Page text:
City of Rocky Ford v. BrownAnnotate this Case
293 P.2d 974 (1956)
CITY OF ROCKY FORD, a municipal corporation; Robert Appleman, as Mayor; George Forbes, as City Clerk; and C. R. Schuth, Kenneth V. Bolton, Arthur G. Johnson, Carl M. Ustick, Jr., Daisy Whittaker, and Howard W. Grimsley, constituting the City Council of said City, Plaintiffs in Error, v. Robert J. BROWN, Roy C. Horton, and A. S. Kitch, Defendants in Error.
Supreme Court of Colorado, En Banc.
February 20, 1956.
*975 Elizabeth L. Guyton, Rocky Ford, Myles P. Tallmadge, Robert C. Tallmadge, Denver, for plaintiffs in error.
Lee, Bryans, Kelly & Stansfield, William A. Bryans, III, Bryant O'Donnell, Denver, Thulemeyer & Stewart, La Junta, Perry E. Williams, Rocky Ford, for defendants in error.
By this writ of error a review is sought of a judgment favorable to defendants in error in an action in the nature of mandamus commenced by them as a statutory committee representing petitioners in presenting to the city council of Rocky Ford a proposed franchise ordinance initiated by the people pursuant to the initiative and referendum laws of Colorado.
The initiative petitions which it is agreed were in proper form and contained the required number of signatures were presented and properly filed on June 20, 1955, with the city clerk of Rocky Ford, a city of the second class and not a home rule city. The purport of the petitions so initiated was a request to the city council to adopt an ordinance granting to the Citizens Utilities Company an exclusive twenty-five-year franchise to operate a natural gas distribution system in the city, or, if said ordinance be vetoed by the mayor and then not passed over his veto, to submit the proposed ordinance to a vote of the qualified electors of the city at a special election to be held on August 30, 1955.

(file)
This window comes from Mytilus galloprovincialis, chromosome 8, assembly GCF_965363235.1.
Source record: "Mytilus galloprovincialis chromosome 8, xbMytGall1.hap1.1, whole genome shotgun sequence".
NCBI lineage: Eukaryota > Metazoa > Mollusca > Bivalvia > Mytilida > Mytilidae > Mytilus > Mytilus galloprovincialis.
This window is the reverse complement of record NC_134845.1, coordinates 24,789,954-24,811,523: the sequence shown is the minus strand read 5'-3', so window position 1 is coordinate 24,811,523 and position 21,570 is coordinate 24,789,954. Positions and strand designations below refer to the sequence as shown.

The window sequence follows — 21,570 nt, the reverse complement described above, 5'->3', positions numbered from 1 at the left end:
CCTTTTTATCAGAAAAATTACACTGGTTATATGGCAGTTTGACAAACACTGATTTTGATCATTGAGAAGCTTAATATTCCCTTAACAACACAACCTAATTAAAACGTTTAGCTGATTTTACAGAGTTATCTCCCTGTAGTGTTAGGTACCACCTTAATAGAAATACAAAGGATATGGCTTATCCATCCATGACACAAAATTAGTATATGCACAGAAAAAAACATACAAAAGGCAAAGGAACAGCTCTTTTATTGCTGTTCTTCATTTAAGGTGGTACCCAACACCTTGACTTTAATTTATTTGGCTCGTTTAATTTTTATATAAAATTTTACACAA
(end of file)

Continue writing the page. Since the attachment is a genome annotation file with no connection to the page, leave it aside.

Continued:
It is shown that the city attorney advised the council that the proposed ordinance would be invalid; further, that it would be inconsistent with and contrary to the vote of the taxpaying electors at an election held on October 14, 1954, and would not be in conformity with the provisions of the constitution and laws of the state. The city council, following this advice, refused the request of the petitioners and this action in the nature of mandamus was filed July 21, 1955.
The petitions, after alleging the facts, the substance of which we have indicated, further alleged that defendants, being the municipal corporation, its mayor and council, were required under the statute, C.R.S. '53, 70-1-1 et seq., to take action on the petition as requested, and that their refusal was arbitrary, willful and without just cause. On ex parte application the trial court issued an order directed to defendants to show cause why a peremptory writ should not issue. Defendants moved to dismiss the petition for failure to state a claim upon which relief could be granted, and filed their answer denying that they were required to take the action prayed for, and that their act was not arbitrary. They *976 further alleged that there was a cause now pending before this court concerning the validity of the election held in October 1954, and that any proceedings in the present case to submit the ordinance to a vote of the electors would be inconsistent and contrary to the vote as disclosed at the October 1954 election.